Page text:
Two actions, each by the Treasurer and Receiver General against a corporation to recover assessments for tidewater displacement under G. L. c. 91, s. 21, were heard together in the Superior Court by a judge without a jury upon "agreed facts," the parties stipulating that evidence in addition to the agreed facts might be presented and that the court might draw inferences from the agreed facts and such additional evidence. Requests for rulings were presented by both parties and exceptions were saved by the plaintiff to rulings upon such requests and to a finding for the defendant in each action. Judgment was ordered for the defendant in each action. The plaintiff also, in each action, filed a paper purporting to appeal from the findings and order of judgment. The record before this court comprised a single bill of exceptions covering both actions, and separate appeals. Without considering whether the "agreed facts" might be interpreted as "a case stated" so that the actions would come before the court rightly upon the appeals from the orders of judgment, but stating that there could not be, touching the same alleged errors in an action at law, both exceptions and appeal, this court held, that the single bill of exceptions presented for review in appropriate form all the questions of law as to which error was alleged.
At the hearing of an action by the Treasurer and Receiver General against a corporation to recover, under G. L. c. 91, s. 21, an assessment for tidewater displacement in the Mystic River, it was agreed that the structure and fill made by the defendant were almost entirely within the areas governed by the pertinent United States statutes and were authorized in the manner therein prescribed. At the argument of exceptions by the plaintiff to rulings, findings and an order of judgment for the defendants, it was not contended that the United States statutes excluded the operation of the statutes of the Commonwealth affecting the defendants, and it was assumed, for the purposes of the decision, that they did not have such effect.
The terms of St. 1855, c. 481, operated as a legislative grant to the Mystic River Corporation of a right to enclose and fill up flats subject to the terms and condition therein set forth, and not, as a mere revocable license.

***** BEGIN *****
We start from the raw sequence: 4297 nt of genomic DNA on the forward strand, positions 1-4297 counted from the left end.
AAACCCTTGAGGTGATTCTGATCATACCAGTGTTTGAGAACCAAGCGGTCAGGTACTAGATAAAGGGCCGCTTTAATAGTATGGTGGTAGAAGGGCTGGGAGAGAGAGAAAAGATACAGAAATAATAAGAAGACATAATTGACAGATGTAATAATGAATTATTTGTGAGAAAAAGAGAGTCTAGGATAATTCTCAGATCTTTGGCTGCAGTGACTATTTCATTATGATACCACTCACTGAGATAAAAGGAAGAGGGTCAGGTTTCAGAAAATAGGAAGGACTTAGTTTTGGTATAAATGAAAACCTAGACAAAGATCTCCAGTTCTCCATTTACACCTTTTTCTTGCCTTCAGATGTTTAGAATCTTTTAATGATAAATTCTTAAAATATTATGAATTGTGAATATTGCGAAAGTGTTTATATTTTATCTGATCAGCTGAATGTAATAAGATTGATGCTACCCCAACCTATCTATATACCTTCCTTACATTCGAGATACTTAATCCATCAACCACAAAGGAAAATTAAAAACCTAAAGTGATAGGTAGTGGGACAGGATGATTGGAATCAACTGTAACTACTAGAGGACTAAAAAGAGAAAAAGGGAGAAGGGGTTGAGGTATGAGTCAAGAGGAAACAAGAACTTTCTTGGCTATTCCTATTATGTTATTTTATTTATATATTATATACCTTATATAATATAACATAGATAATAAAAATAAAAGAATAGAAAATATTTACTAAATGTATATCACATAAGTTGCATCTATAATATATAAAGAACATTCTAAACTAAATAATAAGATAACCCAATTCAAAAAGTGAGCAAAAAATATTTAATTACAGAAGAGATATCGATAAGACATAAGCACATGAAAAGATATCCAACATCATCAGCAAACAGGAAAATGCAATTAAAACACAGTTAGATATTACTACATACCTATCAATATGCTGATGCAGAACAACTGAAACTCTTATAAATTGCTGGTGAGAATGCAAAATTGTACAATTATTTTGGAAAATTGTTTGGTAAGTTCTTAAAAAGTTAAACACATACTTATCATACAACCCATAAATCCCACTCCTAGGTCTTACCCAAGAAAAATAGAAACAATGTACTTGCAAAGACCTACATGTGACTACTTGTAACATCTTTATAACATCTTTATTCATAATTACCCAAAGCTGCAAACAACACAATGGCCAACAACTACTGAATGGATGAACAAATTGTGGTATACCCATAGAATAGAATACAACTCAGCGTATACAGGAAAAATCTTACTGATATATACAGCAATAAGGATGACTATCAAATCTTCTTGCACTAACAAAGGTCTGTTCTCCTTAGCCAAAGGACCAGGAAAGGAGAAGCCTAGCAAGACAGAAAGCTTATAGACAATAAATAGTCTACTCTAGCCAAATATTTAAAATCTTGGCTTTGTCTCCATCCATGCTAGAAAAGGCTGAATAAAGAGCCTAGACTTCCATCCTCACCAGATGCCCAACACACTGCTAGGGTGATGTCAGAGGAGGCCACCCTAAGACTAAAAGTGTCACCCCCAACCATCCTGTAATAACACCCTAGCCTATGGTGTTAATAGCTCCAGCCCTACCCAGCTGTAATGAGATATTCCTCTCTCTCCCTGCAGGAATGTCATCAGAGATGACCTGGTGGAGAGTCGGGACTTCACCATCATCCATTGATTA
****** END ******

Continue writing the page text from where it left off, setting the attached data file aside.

The grant effected by St. 1855, c. 48 1, was upon the condition subsequent that it might be avoided by the Commonwealth if the filling was not made and the structures completed in the time limited by that statute and by subsequent extensions under statutes ending with St. 1893, s. 334; but, in order for a forfeiture to be worked and title to be revested in the Commonwealth upon a breach of such condition, some definite act on the part of the Commonwealth was necessary.
In order that the Commonwealth as grantor may take advantage of the breach of condition subsequent above described, it must do so either by judicial proceeding or by a legislative declaration of forfeiture.
While a grant by the Commonwealth must be construed most strongly against the grantee, such construction does not require that the grant above described shall be interpreted to have expired merely by its own limitation.
Action by the Commonwealth sufficient to revest in itself, upon a breach of the condition subsequent above described, title to that which was granted to the Mystic River Corporation by St. 1855, c. 481, was not shown by the fact that the Directors of the Port of Boston required a corporation displacing tidewater, filling flats and erecting structures on the Mystic River as a successor to the rights granted to the Mystic River Corpora,tion to procure from them a license under R. L. c. 96, s. 16, and that in a license so procured the directors provided as follows: "The amount of tide-water displaced by the work hereby authorized shall be ascertained by said Directors, and compensation therefor shall be made by the said . . . [the corporation], its successors and assigns, by paying into the treasury of the Commonwealth thirty-seven and one-half (37 1/2) cents for each cubic yard so displaced, being the amount hereby assessed by said Directors, the same to be reserved as a compensation fund for the harbor of Boston. Nothing in this License shall be so construed as to impair the legal rights of any person; "nor did the fact, that the corporation applied for such license and accepted it, affect the corporation's rights under the grant.
The insertion by the Directors of the Port of Boston in the license issued as above described of the clause requiring payment for displacement of tidewater was in derogation of the grant by the Commonwealth and hence beyond the power of the public officers to demand as a condition of granting the license.
TWO ACTIONS OF CONTRACT to recover under R. L. c. 96, 23, (see now G. L. c. 91, s. 21) assessments for tidewater displacements in the Mystic River. Writs dated December 3, 1920.